Willie Waffle is the movie critic for people who hate movie critics.

The Hobbit: An Unexpected Journey - Back To The Shire!

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hobbitposter.jpgThe fans are hauling out the furry feet and wizards' robes from the back of their closets this weekend, and practicing the best way to say, "The Precious."  Nine years after The Lord of The Rings trilogy triumphantly dominated Hollywood, Hobbits and Dwarves have returned with a vengeance for a new trilogy that challenges your endurance and how you look at movies.  I just wish they had a cooler subtitle than, "An Unexpected Journey."  Why not, "Back to the Shire" or "More Hobbits, More Problems." 

Martin Freeman stars as Bilbo Baggins - the hobbit homebody who is not all that thrilled when Gandalf the Wizard (Ian McKellen) decides to invite a bunch of Dwarves over to his place for dinner (amazingly enough, they don't have the best table manners nor self-restraint when it comes to pie). 

They are reuniting with Thorin (Richard Armitage) - the prince of the Dwarves who is trying to reunite them and take back their once proud and amazing castle kingdom in the mountains, Erebor.  Sadly, they lost everything when a dragon invaded, and, to take back their homeland, they will have to defeat him to reverse their nomadic lifestyle (and get their gold back!).

Can the Dwarves make their way across Middle Earth and defeat this intimidating foe who can breathe fire? 

Why do they need Bilbo Baggins?

The Hobbit: An Unexpected Journey has moments of brilliance and moments of boredom, which makes you realize it is not quite in the same league as The Lord Of The Rings.

Much is being made of the movie being shown in 3D as well as being filmed and shown in the new speed of 48 frames per second (films you watch normally are shot at 24 frames per second), but it sure does make a difference in how you view The Hobbit.

The look is mostly brilliant and clearer than anything you have seen in a movie theater.  The 3D jumps off the screen, while the film looks like the best HDTV you have ever witnessed with your own human eyes.  However, that HD look also exposes some of the lesser quality effects and characters because everything is exposed with such amazing clarity.  

The hobbits' furry feet look like clunky foam filled shoes and some of the non-digitally created creatures wearing masks and other prosthetics would be laughed out of any self-respecting, serious Halloween costume party.  

Also, it doesn't look like a movie, which may be an attraction to a new generation of kids who are used to High Definition TV, while old codgers like me reminisce about the beauty of 24 frames per second film.  If you want to judge for yourself, look for showings in HFR.  Of course, all of this talk about the look of the film dominating the discussion (and this review) says alot about how the material might not be the greatest.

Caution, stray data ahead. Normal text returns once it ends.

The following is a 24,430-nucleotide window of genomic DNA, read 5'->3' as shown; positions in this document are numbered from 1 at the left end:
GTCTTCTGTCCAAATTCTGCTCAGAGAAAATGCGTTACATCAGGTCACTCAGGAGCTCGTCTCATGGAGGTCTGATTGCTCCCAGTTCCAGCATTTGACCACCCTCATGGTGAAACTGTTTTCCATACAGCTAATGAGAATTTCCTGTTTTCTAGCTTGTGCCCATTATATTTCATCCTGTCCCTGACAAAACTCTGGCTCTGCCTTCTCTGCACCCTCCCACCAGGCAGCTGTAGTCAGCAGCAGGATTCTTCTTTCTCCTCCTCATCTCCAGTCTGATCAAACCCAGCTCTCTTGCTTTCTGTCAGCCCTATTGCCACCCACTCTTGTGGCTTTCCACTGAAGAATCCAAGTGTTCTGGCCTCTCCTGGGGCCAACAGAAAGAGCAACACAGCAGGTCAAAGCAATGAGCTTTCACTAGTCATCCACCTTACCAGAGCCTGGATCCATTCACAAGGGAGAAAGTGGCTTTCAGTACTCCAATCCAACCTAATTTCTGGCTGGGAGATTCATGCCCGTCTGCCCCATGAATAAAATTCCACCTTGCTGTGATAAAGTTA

It's a long slog through Middle Earth.  Sure, writer/director Peter Jackson and his writing team find ways to keep us excited as we revisit some characters from the first trilogy, and meet some new ones who promise to liven up the next two movies, but The Hobbit: An Unexpected Journey gets into every single possible minute detail, which will thrill hardcore fans, and make the rest of us wish an editor had a chance to trim some of this.  

Also, The Hobbit is a silly movie at times.  It doesn't have the gravity of the first three movies, especially as we get all sorts of crude, potty humor and comic relief characters who seem too stupid.

However, the most exciting portion of the film is the amazing showdown between Gollum and Bilbo.  It's the moment that saves The Hobbit: An Unexpected Journey and delivers all of the crackling tension, danger and thrills this movie needs.   If only the entire film was this good!  It's a battle of wits revealing Gollum to be more dangerous and devilish than we remember, while giving Freeman a chance to make the most of a moment fans realize will be monumental.
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And, Freeman is fantastic.  He gives Baggins a wholesome earnestness to everything he does.  Even awkward and forced bits about him not fitting in with the Dwarves make us feel for the dude when his feelings are hurt and he does his best to make the not-so-funny moments of comedy work as his quiet, homebody life is upended.  Freeman is soulful in ways that make Bilbo a great character.

The Hobbit: An Unexpected Journey is a solid movie, and, possibly, a technological wonder that can change how we see movies forever, but doesn't have the greatness we need and expect.

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3 Waffles (Out of 4)


The Hobbit: An Unexpected Journey is rated PG-13 for extended sequences of intense fantasy action violence, and frightening images.